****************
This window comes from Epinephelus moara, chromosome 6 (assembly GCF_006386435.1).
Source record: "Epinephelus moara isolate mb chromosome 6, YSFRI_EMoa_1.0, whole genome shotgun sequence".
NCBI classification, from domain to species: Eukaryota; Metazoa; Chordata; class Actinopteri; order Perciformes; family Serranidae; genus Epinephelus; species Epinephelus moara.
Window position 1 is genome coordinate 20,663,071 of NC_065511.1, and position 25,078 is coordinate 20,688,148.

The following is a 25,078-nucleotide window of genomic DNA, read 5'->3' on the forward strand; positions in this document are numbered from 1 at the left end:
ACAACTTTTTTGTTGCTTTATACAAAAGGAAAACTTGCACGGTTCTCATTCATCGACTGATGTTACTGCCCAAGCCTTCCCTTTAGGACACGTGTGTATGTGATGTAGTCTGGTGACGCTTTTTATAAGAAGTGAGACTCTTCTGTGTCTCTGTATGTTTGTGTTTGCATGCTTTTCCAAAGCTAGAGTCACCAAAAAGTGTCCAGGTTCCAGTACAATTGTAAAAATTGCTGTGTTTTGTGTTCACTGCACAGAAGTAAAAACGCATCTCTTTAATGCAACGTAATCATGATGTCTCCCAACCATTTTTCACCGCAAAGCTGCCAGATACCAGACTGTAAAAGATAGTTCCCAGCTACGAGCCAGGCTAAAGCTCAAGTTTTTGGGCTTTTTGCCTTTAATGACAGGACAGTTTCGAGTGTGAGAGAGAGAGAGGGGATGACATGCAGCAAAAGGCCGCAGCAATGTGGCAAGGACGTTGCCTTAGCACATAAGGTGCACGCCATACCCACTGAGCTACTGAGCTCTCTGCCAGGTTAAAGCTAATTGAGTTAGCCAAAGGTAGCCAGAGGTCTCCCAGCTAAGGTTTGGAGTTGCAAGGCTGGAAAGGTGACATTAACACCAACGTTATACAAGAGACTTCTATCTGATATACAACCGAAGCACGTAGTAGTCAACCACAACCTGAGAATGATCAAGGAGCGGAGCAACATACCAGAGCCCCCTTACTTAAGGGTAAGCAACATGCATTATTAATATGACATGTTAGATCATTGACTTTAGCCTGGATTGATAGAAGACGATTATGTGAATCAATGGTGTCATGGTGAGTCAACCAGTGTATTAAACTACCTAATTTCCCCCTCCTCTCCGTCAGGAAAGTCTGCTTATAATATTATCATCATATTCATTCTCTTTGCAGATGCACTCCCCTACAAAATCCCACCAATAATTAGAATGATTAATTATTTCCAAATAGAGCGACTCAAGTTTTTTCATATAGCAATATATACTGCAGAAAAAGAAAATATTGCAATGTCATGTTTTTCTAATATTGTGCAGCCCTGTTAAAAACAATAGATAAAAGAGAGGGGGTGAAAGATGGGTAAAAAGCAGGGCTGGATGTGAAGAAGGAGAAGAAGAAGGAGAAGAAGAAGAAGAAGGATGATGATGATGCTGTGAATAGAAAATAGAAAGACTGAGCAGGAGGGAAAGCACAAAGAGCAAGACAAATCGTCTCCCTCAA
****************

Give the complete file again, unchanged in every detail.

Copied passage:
This window comes from Epinephelus moara, chromosome 6 (assembly GCF_006386435.1).
Source record: "Epinephelus moara isolate mb chromosome 6, YSFRI_EMoa_1.0, whole genome shotgun sequence".
NCBI classification, from domain to species: Eukaryota; Metazoa; Chordata; class Actinopteri; order Perciformes; family Serranidae; genus Epinephelus; species Epinephelus moara.
Window position 1 is genome coordinate 20,663,071 of NC_065511.1, and position 25,078 is coordinate 20,688,148.

The following is a 25,078-nucleotide window of genomic DNA, read 5'->3' on the forward strand; positions in this document are numbered from 1 at the left end:
ACAACTTTTTTGTTGCTTTATACAAAAGGAAAACTTGCACGGTTCTCATTCATCGACTGATGTTACTGCCCAAGCCTTCCCTTTAGGACACGTGTGTATGTGATGTAGTCTGGTGACGCTTTTTATAAGAAGTGAGACTCTTCTGTGTCTCTGTATGTTTGTGTTTGCATGCTTTTCCAAAGCTAGAGTCACCAAAAAGTGTCCAGGTTCCAGTACAATTGTAAAAATTGCTGTGTTTTGTGTTCACTGCACAGAAGTAAAAACGCATCTCTTTAATGCAACGTAATCATGATGTCTCCCAACCATTTTTCACCGCAAAGCTGCCAGATACCAGACTGTAAAAGATAGTTCCCAGCTACGAGCCAGGCTAAAGCTCAAGTTTTTGGGCTTTTTGCCTTTAATGACAGGACAGTTTCGAGTGTGAGAGAGAGAGAGGGGATGACATGCAGCAAAAGGCCGCAGCAATGTGGCAAGGACGTTGCCTTAGCACATAAGGTGCACGCCATACCCACTGAGCTACTGAGCTCTCTGCCAGGTTAAAGCTAATTGAGTTAGCCAAAGGTAGCCAGAGGTCTCCCAGCTAAGGTTTGGAGTTGCAAGGCTGGAAAGGTGACATTAACACCAACGTTATACAAGAGACTTCTATCTGATATACAACCGAAGCACGTAGTAGTCAACCACAACCTGAGAATGATCAAGGAGCGGAGCAACATACCAGAGCCCCCTTACTTAAGGGTAAGCAACATGCATTATTAATATGACATGTTAGATCATTGACTTTAGCCTGGATTGATAGAAGACGATTATGTGAATCAATGGTGTCATGGTGAGTCAACCAGTGTATTAAACTACCTAATTTCCCCCTCCTCTCCGTCAGGAAAGTCTGCTTATAATATTATCATCATATTCATTCTCTTTGCAGATGCACTCCCCTACAAAATCCCACCAATAATTAGAATGATTAATTATTTCCAAATAGAGCGACTCAAGTTTTTTCATATAGCAATATATACTGCAGAAAAAGAAAATATTGCAATGTCATGTTTTTCTAATATTGTGCAGCCCTGTTAAAAACAATAGATAAAAGAGAGGGGGTGAAAGATGGGTAAAAAGCAGGGCTGGATGTGAAGAAGGAGAAGAAGAAGGAGAAGAAGAAGAAGAAGGATGATGATGATGCTGTGAATAGAAAATAGAAAGACTGAGCAGGAGGGAAAGCACAAAGAGCAAGACAAATCGTCTCCCTCAA